Tomorrow we will be releasing the newest edition of The NonProfit Times, so today we will be looking at an article that also came out in one of our September 15th issues. The year was 2008, and the article was about a controversial ad campaign by The United Way of Greater Milwaukee (UWGM). The campaign was for statutory rape awareness, and the proposed ads contained imagery that caused a frenzy: The faces of adolescent girls were superimposed onto the bodies of full-figured, adult bodies. This particular campaign was eventually scrapped when it was leaked on the internet.
Although this particular campign was scrapped, UWGM moved onto other campaigns, including one that showed images of pregnant teenage boys to shed light on teenage pregnancy. Here's an excerpt from the article:
A poster featuring a busty, D-cup model will turn heads. Couple it with a precocious, pig-tailed face of a little girl and it will stir an Internet frenzy.
That's what happened to The United Way of Greater Milwaukee's (UWGM) statutory rape awareness campaign when the faces of adolescent girls were imposed on full-figured, adult female bodies. But before the campaign could launch, the ad images leaked on the Internet and the campaign was tossed, even though the ads tested well in focus groups.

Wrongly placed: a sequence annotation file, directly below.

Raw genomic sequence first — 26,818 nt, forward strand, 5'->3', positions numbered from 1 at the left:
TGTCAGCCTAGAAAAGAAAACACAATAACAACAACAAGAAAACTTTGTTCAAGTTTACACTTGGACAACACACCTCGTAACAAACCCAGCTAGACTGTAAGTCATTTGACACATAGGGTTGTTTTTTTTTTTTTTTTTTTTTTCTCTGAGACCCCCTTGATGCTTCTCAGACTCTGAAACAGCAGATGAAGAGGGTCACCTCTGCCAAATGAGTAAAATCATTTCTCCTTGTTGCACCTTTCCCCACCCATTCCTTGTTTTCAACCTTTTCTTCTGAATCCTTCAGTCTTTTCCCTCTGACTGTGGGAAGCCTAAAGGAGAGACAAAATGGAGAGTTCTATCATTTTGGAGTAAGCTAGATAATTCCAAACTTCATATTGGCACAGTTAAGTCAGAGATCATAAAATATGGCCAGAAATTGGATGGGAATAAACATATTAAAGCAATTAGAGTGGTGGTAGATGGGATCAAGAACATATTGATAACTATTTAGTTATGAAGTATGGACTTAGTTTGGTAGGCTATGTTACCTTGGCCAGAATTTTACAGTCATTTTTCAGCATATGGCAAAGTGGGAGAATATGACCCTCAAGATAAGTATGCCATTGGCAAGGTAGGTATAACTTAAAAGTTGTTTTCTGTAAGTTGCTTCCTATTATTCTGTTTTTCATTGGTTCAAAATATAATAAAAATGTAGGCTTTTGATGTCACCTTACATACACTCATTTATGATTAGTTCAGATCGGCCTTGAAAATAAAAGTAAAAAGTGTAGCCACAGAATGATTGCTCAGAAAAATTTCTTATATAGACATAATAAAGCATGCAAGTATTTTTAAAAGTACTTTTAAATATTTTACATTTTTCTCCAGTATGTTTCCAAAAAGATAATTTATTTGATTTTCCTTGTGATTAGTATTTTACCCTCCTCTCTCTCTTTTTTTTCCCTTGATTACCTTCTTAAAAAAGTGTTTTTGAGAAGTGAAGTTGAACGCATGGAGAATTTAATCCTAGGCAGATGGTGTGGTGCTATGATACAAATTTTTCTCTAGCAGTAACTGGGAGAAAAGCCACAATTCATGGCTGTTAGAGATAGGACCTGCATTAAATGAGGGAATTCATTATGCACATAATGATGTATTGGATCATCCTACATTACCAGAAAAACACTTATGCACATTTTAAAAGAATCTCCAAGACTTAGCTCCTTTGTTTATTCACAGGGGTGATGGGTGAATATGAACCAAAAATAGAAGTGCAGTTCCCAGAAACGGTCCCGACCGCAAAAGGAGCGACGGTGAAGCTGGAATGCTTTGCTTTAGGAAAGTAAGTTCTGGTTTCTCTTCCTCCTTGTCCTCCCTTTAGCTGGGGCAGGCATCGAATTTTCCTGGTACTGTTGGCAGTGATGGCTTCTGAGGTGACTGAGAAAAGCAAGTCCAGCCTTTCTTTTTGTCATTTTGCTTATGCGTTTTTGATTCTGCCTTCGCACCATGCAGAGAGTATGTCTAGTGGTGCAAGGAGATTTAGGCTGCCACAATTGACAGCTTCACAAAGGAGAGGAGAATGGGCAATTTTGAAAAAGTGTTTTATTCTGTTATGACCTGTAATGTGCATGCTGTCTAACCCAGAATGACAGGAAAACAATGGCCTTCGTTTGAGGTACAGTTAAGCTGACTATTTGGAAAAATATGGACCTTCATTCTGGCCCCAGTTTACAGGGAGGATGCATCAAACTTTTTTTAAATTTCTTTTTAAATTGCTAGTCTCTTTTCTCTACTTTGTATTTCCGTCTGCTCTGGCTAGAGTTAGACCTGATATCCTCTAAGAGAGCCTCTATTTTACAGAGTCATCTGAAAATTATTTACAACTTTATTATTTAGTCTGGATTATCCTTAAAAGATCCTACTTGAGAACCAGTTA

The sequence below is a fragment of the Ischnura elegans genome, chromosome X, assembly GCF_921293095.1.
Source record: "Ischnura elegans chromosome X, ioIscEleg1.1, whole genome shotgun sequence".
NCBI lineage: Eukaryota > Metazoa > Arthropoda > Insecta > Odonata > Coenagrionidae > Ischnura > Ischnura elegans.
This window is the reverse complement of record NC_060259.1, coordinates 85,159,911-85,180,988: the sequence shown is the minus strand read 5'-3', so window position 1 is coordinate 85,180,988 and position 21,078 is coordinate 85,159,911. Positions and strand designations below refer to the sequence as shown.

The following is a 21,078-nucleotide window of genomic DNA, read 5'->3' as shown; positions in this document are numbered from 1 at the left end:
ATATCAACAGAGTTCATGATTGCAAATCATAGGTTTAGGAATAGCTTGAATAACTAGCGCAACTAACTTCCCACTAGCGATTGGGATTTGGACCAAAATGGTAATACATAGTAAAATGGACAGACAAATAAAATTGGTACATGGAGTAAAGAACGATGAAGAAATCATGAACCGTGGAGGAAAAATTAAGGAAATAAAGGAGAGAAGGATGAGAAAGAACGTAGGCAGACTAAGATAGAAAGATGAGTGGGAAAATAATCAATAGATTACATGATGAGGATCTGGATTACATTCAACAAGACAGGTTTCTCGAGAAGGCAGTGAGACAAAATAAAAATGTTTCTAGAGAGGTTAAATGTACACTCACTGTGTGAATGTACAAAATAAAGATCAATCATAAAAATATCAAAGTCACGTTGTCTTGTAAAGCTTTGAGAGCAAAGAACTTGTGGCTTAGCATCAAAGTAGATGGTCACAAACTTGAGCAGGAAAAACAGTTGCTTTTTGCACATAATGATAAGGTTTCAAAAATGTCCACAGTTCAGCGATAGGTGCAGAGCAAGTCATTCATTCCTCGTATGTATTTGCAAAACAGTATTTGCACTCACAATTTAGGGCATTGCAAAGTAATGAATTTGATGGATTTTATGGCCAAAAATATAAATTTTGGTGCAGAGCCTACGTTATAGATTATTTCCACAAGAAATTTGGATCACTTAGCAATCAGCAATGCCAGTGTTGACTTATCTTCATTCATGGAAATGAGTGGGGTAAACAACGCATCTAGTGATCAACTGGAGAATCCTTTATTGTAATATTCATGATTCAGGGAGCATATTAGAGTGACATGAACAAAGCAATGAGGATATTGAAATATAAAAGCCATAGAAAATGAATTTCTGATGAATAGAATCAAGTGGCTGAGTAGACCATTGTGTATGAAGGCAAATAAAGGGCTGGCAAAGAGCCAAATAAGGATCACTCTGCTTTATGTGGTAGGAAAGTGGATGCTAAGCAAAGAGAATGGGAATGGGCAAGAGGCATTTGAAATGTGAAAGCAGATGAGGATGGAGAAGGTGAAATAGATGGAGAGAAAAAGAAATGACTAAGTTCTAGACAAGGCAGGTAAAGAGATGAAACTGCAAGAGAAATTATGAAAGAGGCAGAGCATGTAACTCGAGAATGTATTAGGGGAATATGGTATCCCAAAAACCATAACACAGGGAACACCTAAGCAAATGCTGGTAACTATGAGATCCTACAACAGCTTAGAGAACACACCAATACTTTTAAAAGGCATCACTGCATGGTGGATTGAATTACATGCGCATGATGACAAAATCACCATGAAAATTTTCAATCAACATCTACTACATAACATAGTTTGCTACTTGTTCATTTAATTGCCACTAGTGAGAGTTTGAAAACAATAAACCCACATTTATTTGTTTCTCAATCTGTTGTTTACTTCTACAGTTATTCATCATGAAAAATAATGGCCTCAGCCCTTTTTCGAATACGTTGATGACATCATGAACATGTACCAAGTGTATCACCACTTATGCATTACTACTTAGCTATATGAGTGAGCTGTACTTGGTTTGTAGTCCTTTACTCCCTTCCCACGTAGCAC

"It was obvious that the ads were being misconstrued," said Nicole Angresano, the community impact associate director for UWGM. Angresano said that changes were made to the images and text and the leaked versions represented earlier design prototypes.
"If we were to move forward, those were not the versions they would have seen," said Angresano, who explained that the ads were created to discourage adult men from having sex with under-aged girls.
Some 71 percent of babies born to teen girls in Wisconsin are fathered by adult males older than 20. In 20 percent of those cases, the fathers are at least six years older than the mothers, according to the Wisconsin Subcommittee on Adolescent Pregnancy Prevention study. The UWGM assumes that the statistics have stayed relatively the same since 1998, through case studies and anecdotal evidence from law enforcement, said Angresano. A new study is under way but results have not yet been released.
Whether you disagree with this form of advertising or not, there's one thing that's can't be argued: It generates a lot of publicity. To read the full article, head on over to our website.